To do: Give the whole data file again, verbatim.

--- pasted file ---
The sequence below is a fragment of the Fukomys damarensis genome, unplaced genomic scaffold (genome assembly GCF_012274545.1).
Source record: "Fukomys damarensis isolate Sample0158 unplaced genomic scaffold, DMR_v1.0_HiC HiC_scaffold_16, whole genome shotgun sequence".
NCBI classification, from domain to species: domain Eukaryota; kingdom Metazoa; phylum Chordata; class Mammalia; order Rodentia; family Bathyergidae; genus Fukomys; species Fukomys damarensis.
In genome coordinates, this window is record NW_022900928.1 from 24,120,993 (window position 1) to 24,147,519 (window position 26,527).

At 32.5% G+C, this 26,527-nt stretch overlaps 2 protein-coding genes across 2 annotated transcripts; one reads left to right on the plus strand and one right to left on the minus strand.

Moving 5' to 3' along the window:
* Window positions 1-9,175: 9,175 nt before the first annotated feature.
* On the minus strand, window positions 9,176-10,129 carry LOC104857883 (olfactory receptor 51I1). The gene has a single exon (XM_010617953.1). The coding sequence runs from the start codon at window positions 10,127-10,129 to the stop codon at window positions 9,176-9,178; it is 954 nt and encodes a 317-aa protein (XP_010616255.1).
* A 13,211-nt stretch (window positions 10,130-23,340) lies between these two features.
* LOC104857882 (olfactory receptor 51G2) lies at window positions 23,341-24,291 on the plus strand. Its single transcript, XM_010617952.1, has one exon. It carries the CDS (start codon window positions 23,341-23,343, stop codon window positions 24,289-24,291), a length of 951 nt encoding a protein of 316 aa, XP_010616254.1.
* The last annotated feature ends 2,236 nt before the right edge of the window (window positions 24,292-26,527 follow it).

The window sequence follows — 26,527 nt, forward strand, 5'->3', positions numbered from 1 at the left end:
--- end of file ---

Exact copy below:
The sequence below is a fragment of the Fukomys damarensis genome, unplaced genomic scaffold (genome assembly GCF_012274545.1).
Source record: "Fukomys damarensis isolate Sample0158 unplaced genomic scaffold, DMR_v1.0_HiC HiC_scaffold_16, whole genome shotgun sequence".
NCBI classification, from domain to species: domain Eukaryota; kingdom Metazoa; phylum Chordata; class Mammalia; order Rodentia; family Bathyergidae; genus Fukomys; species Fukomys damarensis.
In genome coordinates, this window is record NW_022900928.1 from 24,120,993 (window position 1) to 24,147,519 (window position 26,527).

At 32.5% G+C, this 26,527-nt stretch overlaps 2 protein-coding genes across 2 annotated transcripts; one reads left to right on the plus strand and one right to left on the minus strand.

Moving 5' to 3' along the window:
* Window positions 1-9,175: 9,175 nt before the first annotated feature.
* On the minus strand, window positions 9,176-10,129 carry LOC104857883 (olfactory receptor 51I1). The gene has a single exon (XM_010617953.1). The coding sequence runs from the start codon at window positions 10,127-10,129 to the stop codon at window positions 9,176-9,178; it is 954 nt and encodes a 317-aa protein (XP_010616255.1).
* A 13,211-nt stretch (window positions 10,130-23,340) lies between these two features.
* LOC104857882 (olfactory receptor 51G2) lies at window positions 23,341-24,291 on the plus strand. Its single transcript, XM_010617952.1, has one exon. It carries the CDS (start codon window positions 23,341-23,343, stop codon window positions 24,289-24,291), a length of 951 nt encoding a protein of 316 aa, XP_010616254.1.
* The last annotated feature ends 2,236 nt before the right edge of the window (window positions 24,292-26,527 follow it).

The window sequence follows — 26,527 nt, forward strand, 5'->3', positions numbered from 1 at the left end: